When the Human and the Artificial Collide

Our fears about technology reflect what we value about personhood: Your weekly guide to the best in books

A man checks out a computer embedded in the head of another man
Matt Cardy / Getty

Humanism is a tradition that prizes, above all, the irreplaceable experience of being a person. In her new book, Humanly Possible, Sarah Bakewell aims to revitalize the philosophy’s emphasis on morality, reason, and optimism. But Bakewell’s book has landed at a curious time, Franklin Foer writes: Her way of thinking is imperiled by a changing culture—especially recent developments in artificial intelligence. As these advancements threaten to upend the primacy of “the faculties of the independent mind, the very core of intellectual personhood,” Foer writes, humanism could use a champion. (Unfortunately, Bakewell’s defense fails to meet the moment.)

Eric Schmidt, who co-wrote a book on AI with Henry Kissinger, told my colleague Charlie Warzel last month that “the reason we’re marching toward this technological revolution is it is a material improvement in human intelligence.” But, as Warzel points out, we don’t actually know how generative AI will change human lives. Matteo Wong considered whether it might become an accelerant for conspiracism or a new way to spread the kinds of disinformation humans have always been susceptible to.

Of course, our unaugmented capabilities are what make large language models such as ChatGPT and its successor, GPT-4, possible. “Every chatbot is created by ingesting books and content that have been published on the internet by a huge number of people,” Wendy Liu writes. “So in a sense, these tools were built by all of us.” As a result, the move to monetize these products is an attempt to privatize what she argues should be collectively owned: “the informational heritage of humanity.”

Our concerns about technological discoveries have always reflected what we actually value about humanity. In the mid-20th century, Isaac Asimov wrote some of American culture’s most influential tales about artificial intelligence; in story after story, his robotic characters long to be real men. Asimov “was, deep down, a humanist,” Jeremy Dauber notes, and the subjects in his stories crave what he cherished: imagination, connection, love. Likewise, Dauber points out, “AI networks … are our creatures as surely as Asimov’s paper-and-ink creations were his own.” They are “machines built to create associations by scraping and scrounging and vacuuming up everything we’ve posted, which betray our interests and desires and concerns and fears.”

Every Friday in the Books Briefing, we thread together Atlantic stories on books that share similar ideas. Know other book lovers who might like this guide? Forward them this email.

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What We’re Reading

Silhouette of man smelling rose

Daniel Zender / The Atlantic; Getty

Can humanism save us?

“Between the time that Sarah Bakewell shipped her final draft of Humanly Possible and received finished copies of the book, her subject began to stare squarely at its demise. What her book set out to defend is an intellectual tradition, admittedly ill-defined, that stands for reason, the ennobling potential of education, and the centrality of the ‘human dimension of life,’ as opposed to systems and abstract theories. But in the intervening months, advanced chatbots descended; so did the possibility that they might soon imperil the whole of that enterprise.”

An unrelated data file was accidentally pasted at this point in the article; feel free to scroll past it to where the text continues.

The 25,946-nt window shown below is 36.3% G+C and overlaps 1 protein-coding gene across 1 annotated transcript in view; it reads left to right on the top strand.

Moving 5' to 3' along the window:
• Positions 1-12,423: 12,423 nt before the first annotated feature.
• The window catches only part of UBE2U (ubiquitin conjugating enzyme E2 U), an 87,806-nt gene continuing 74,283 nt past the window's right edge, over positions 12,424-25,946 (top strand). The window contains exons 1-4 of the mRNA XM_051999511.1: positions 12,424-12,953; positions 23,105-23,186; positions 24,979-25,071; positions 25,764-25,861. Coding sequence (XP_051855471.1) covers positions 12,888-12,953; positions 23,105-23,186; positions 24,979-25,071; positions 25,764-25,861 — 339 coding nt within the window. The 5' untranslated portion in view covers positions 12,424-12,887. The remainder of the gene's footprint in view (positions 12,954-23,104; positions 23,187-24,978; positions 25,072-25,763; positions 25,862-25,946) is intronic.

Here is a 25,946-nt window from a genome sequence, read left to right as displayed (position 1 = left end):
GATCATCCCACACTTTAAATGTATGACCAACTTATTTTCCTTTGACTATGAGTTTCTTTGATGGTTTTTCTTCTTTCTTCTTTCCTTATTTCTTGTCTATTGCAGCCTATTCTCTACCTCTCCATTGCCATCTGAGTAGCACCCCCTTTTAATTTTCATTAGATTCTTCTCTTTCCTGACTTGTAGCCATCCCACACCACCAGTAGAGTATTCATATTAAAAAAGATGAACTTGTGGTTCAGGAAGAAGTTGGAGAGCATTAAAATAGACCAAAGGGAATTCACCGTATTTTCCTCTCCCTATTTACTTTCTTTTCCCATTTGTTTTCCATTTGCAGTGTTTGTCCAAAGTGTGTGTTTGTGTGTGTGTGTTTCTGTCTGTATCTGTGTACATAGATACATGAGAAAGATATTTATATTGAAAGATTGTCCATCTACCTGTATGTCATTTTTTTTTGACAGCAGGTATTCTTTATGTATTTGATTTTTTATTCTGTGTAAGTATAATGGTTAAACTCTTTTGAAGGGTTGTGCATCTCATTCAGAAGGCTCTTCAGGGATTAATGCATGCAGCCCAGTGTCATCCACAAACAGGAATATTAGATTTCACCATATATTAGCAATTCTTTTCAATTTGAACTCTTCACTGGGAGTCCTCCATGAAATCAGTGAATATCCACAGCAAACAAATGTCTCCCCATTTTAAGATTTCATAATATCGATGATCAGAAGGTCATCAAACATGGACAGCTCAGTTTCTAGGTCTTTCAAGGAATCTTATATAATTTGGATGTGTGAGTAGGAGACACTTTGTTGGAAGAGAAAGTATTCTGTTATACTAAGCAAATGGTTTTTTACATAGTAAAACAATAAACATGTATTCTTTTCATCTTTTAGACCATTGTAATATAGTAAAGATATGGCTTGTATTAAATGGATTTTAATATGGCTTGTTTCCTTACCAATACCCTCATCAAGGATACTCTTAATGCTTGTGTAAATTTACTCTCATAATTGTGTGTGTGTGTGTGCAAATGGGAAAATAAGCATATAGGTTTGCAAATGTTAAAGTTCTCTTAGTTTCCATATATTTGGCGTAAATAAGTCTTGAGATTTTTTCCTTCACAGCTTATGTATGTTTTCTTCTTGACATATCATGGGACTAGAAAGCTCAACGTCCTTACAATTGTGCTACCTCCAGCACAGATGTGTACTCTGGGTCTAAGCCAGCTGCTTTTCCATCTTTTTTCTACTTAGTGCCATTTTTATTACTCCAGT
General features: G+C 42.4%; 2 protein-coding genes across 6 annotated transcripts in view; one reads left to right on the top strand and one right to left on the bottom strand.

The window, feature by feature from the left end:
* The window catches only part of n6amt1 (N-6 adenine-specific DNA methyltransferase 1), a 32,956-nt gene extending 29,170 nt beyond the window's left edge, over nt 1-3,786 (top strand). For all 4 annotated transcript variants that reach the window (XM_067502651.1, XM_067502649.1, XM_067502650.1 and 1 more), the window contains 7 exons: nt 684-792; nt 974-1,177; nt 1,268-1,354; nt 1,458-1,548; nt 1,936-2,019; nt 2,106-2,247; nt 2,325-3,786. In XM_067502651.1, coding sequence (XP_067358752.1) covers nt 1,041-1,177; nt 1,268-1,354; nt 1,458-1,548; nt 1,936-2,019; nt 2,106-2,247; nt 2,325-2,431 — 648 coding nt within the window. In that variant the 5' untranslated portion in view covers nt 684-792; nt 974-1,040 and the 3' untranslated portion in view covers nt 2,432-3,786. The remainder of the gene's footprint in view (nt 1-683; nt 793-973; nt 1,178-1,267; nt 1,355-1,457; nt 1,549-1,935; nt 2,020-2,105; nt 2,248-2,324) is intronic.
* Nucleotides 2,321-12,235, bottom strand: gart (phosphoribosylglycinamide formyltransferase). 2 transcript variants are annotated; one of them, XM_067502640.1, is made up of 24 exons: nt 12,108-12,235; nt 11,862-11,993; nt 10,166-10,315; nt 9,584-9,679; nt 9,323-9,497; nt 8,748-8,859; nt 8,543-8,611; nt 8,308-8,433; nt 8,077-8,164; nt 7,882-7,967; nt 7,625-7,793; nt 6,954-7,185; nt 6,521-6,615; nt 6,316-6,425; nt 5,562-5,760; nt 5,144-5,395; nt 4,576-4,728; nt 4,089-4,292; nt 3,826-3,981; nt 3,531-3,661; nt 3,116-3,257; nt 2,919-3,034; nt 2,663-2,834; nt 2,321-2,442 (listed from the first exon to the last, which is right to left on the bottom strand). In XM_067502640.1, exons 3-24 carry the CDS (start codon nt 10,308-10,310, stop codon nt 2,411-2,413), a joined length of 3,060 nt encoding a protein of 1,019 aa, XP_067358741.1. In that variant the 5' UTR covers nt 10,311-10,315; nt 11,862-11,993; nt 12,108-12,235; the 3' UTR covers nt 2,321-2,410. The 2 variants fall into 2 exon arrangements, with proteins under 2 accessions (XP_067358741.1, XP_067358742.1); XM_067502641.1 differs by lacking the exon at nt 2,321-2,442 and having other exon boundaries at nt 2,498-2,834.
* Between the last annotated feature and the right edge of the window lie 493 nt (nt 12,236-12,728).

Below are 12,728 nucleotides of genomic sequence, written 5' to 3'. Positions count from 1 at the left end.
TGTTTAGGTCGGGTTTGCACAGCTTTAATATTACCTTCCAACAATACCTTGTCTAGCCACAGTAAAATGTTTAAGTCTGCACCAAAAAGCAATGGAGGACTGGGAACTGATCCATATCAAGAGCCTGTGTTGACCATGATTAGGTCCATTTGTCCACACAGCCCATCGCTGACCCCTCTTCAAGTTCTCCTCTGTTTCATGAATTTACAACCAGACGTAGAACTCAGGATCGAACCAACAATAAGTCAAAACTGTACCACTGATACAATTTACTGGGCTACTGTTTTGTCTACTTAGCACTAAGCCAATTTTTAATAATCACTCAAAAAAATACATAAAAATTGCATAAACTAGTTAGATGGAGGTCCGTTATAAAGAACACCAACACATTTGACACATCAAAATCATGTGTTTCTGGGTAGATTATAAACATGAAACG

A colorful illustration of robots.

Erik Carter

What have humans just unleashed?

“But, according to experts, to actually parse why a program generated a specific result is a bit like trying to understand the intricacies of human cognition: Where does a given thought in your head come from?”

An illustration of a hand holding a quill pen

The Atlantic; source: Getty

Conspiracy theories have a new best friend

“To argue that new technologies, whether social media or AI, are primarily or solely responsible for bending the truth risks reifying the power of Big Tech’s advertisements, algorithms, and feeds to determine our thoughts and feelings. … The messier story might contend with how humans, and maybe machines, are not always very rational; with what might need to be done for writing history to no longer be a war.”

An illustration of a stick figure turning the key to a robot

Ben Hickey

AI is exposing who really has power in Silicon Valley

“To recognize that these problems are larger than any one company isn’t to let OpenAI off the hook; rather it’s a sign that the industry and the economy as a whole are built on unequal distribution of rewards. The immense profits in the tech industry have always been funneled toward the top, instead of reflecting the full breadth of who does the work. But the recent developments in AI are particularly concerning given the potential applications for automating work in a way that would concentrate power in the hands of still fewer people.”

A robot hand opening to reveal heart-shaped balloons

Joanne Imperio / The Atlantic

What Isaac Asimov can teach us about AI

“The humanity of Asimov’s robots—a streak that emerges again and again in spite of the laws that shackle them—might just be the the key to understanding them. What AI picks up, in the end, is a desire for us, our pains and pleasures; it wants to be like us. There’s something hopeful about that, in a way. Was Asimov right? One thing is for certain: As more and more of the world he envisioned becomes reality, we’re all going to find out.”

About us: This week’s newsletter is written by Emma Sarappo. The book she’s reading next is When the Angels Left the Old Country, by Sacha Lamb.

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